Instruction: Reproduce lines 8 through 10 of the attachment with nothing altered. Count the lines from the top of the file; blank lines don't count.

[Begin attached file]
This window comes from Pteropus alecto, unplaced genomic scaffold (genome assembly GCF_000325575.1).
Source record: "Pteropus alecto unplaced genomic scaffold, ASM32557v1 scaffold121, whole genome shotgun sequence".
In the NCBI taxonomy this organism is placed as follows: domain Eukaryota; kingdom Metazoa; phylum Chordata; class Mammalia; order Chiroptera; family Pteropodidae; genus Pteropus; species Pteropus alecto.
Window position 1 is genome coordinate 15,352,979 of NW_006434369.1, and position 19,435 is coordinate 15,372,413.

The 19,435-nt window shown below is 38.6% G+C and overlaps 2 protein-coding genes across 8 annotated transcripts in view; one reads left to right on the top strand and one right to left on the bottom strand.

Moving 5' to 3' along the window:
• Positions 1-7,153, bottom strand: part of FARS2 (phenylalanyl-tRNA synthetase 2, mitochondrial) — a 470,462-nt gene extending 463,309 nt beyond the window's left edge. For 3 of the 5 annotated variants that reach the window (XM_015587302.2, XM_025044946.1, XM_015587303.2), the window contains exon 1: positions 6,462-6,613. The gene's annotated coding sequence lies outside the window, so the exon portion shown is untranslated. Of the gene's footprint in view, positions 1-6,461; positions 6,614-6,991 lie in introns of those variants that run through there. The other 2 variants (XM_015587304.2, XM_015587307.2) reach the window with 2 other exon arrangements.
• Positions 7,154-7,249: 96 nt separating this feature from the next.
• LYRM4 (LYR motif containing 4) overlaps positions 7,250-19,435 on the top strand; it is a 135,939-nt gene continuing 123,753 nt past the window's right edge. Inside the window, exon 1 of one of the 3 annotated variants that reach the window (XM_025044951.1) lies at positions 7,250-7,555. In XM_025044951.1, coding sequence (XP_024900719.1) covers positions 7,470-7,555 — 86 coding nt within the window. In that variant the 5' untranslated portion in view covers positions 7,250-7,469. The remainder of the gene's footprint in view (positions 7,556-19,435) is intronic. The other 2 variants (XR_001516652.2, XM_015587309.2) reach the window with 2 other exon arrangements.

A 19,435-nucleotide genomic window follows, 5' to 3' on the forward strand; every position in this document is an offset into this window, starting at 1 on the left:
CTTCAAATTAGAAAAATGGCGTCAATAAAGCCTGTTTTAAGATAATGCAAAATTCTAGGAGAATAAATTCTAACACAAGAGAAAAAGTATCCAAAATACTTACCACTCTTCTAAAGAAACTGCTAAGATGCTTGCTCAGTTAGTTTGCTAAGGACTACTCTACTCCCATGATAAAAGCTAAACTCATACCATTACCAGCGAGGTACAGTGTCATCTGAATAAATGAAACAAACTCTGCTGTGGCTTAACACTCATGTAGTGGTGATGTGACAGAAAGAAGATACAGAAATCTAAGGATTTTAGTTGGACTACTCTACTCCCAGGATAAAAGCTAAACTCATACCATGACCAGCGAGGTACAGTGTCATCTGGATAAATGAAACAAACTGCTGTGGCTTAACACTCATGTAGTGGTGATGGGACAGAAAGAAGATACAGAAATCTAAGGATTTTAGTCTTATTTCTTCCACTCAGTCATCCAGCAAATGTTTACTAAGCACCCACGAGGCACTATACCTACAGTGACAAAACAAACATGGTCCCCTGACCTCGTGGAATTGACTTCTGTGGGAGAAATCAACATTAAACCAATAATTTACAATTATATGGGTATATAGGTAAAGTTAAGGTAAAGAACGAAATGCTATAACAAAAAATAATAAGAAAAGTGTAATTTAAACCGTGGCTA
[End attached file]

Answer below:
• Positions 7,154-7,249: 96 nt separating this feature from the next.
• LYRM4 (LYR motif containing 4) overlaps positions 7,250-19,435 on the top strand; it is a 135,939-nt gene continuing 123,753 nt past the window's right edge. Inside the window, exon 1 of one of the 3 annotated variants that reach the window (XM_025044951.1) lies at positions 7,250-7,555. In XM_025044951.1, coding sequence (XP_024900719.1) covers positions 7,470-7,555 — 86 coding nt within the window. In that variant the 5' untranslated portion in view covers positions 7,250-7,469. The remainder of the gene's footprint in view (positions 7,556-19,435) is intronic. The other 2 variants (XR_001516652.2, XM_015587309.2) reach the window with 2 other exon arrangements.

A 19,435-nucleotide genomic window follows, 5' to 3' on the forward strand; every position in this document is an offset into this window, starting at 1 on the left: